Worry and Anxiety

IMG_2947One of the first questions I ask a new client who’s struggling with relationship anxiety is, “Did you have anxiety as a child?” It’s no longer surprising to me when the client says no because I can almost guarantee that she’ll answer affirmatively to my next question, “Did you worry a lot as a child?”

For some reason we don’t correlate anxiety with worry. Perhaps it’s because there’s still some stigma attached to the word anxiety, so culturally we latch onto worry as a more palatable term. Yet it’s essential to understand that worry is the mental manifestation of anxiety. Experiencing nameless dread or identifiable dread as well as being called “too sensitive” or “overly sensitive” as a child are other indicators that anxiety was likely present.

I ask this question because it’s important to understand that if you’re struggling with relationship anxiety it’s easy to blame your relationship as the source if the problem, but when you can draw a line through your life and connect the dots at the junctures when you experienced anxiety it can help you remove the projection from your partner and begin to take ownership for the anxiety that has lived inside of you for a long time and is now presenting itself as an opportunity for healing.

So let’s take a look at worry starting from the beginning.

If you worried as a child it’s highly likely that at least one of your parents was a worrier. Anxiety is hereditary, so if you were exposed to worry growing up, even if it wasn’t verbalized, you likely absorbed it. Take a moment to think about who in your family is a worrier. My clients often know without a moment’s hesitation which of their parents, if not both, handed down the tendency toward anxiety.

I understand this inherited trait quite well as I come from a long line of worriers. I’ve inherited many wonderful qualities from the strong women from whom I’m descended, but I’ve also inherited a propensity toward worry. I’ve heard stories about my overbearing great-grandmother (after whom I was named) who would exert her control over her three daughters, and later, my mother. I can recall with specific detail the look in my grandmother’s eyes and the pursed line of her lips when she was worrying about something, and I know that she suffered from panic attacks throughout her life. And my mother, who has worked her tail off to transform her worry into faith and serenity, spent much of my early years worrying about her kids. She’s shared with me that when my brothers and I were young, every time she left the house she would get a mental picture of the house going up in flames. So I know that, while there was also tremendous love and safety, I was gestated in a pool of worry and grew up with that nagging, unnamable fear nipping at my heels until it erupted in my early twenties in the form of a panic attack.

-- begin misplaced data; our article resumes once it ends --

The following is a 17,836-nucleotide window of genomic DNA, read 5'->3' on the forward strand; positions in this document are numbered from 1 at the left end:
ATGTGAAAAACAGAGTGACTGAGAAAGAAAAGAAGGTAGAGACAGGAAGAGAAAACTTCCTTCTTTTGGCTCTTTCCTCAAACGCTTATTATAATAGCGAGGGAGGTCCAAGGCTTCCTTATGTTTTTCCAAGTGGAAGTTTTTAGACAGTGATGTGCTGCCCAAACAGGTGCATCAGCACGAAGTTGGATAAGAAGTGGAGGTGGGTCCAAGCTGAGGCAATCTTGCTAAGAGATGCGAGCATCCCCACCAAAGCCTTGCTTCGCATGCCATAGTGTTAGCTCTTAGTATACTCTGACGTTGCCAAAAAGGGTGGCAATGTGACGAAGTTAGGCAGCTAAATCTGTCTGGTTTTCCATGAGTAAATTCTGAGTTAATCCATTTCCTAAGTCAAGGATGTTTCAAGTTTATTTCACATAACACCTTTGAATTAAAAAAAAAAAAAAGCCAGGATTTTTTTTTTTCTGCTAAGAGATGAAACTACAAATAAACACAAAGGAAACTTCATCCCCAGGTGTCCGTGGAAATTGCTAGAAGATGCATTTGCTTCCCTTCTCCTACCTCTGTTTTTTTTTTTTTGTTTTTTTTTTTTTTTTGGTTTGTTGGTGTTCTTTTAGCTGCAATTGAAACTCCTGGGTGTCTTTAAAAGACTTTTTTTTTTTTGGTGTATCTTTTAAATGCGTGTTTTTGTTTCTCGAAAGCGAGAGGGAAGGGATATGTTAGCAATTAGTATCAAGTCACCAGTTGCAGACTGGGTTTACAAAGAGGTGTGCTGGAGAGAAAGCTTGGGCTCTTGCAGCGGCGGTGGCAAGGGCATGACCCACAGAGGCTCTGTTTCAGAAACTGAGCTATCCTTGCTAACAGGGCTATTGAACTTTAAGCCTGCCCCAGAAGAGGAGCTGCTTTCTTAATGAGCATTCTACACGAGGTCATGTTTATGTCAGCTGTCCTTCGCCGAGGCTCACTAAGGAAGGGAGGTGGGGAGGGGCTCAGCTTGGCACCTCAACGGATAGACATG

Many of my clients and e-course members who suffered through engagement anxiety are now pregnant, and I’m not exaggerating when I say that every single one of them has shared with me that they’re worried about the health of their baby and/or their ability to be a good mother. An element of this worry is normal, natural, and unavoidable, for as I talk about many times in my Birthing a New Mother e-course, worry is the work of the motherhood. When you love someone, you worry; that’s just the way it goes. Every first time a mother worries about the health of her baby and her ability to love her child and every second time mother worries if she’ll have enough love for another. All normal. But when the worry escalates to the point of despair and panic, an intervention is needed.

I’d like to diverge here for a moment as there’s a message in the New Age world that says that if you’re worrying or sad or scared during your pregnancy, you’re going to negatively affect your growing baby. I believe this is hogwash and only amplifies a woman’s anxiety because now not only is she worrying about whatever she was originally worried about but she’s also worried about how her worry is going to affect her baby! What a mindf**ck! And I’ll share this anecdotal story just to put any of you pregnant women reading this at ease: I have a dear friend who found out she was pregnant just a few weeks after her best friend died. Then, about a month later, she received the news that her husband’s brother and his wife were killed in a tragic accident, leaving four children behind. And then a month later one of her closest friends was killed in a car accident, leaving behind her husband and young son. All during her pregnancy, while she was grieving deeply, she worried about how her unstable inner state would affect her baby. She was certain that he would be a fussy, difficult, unsettled child. Well, he was born two months ago and he’s truly the most mellow, happy, smiley baby I’ve ever met.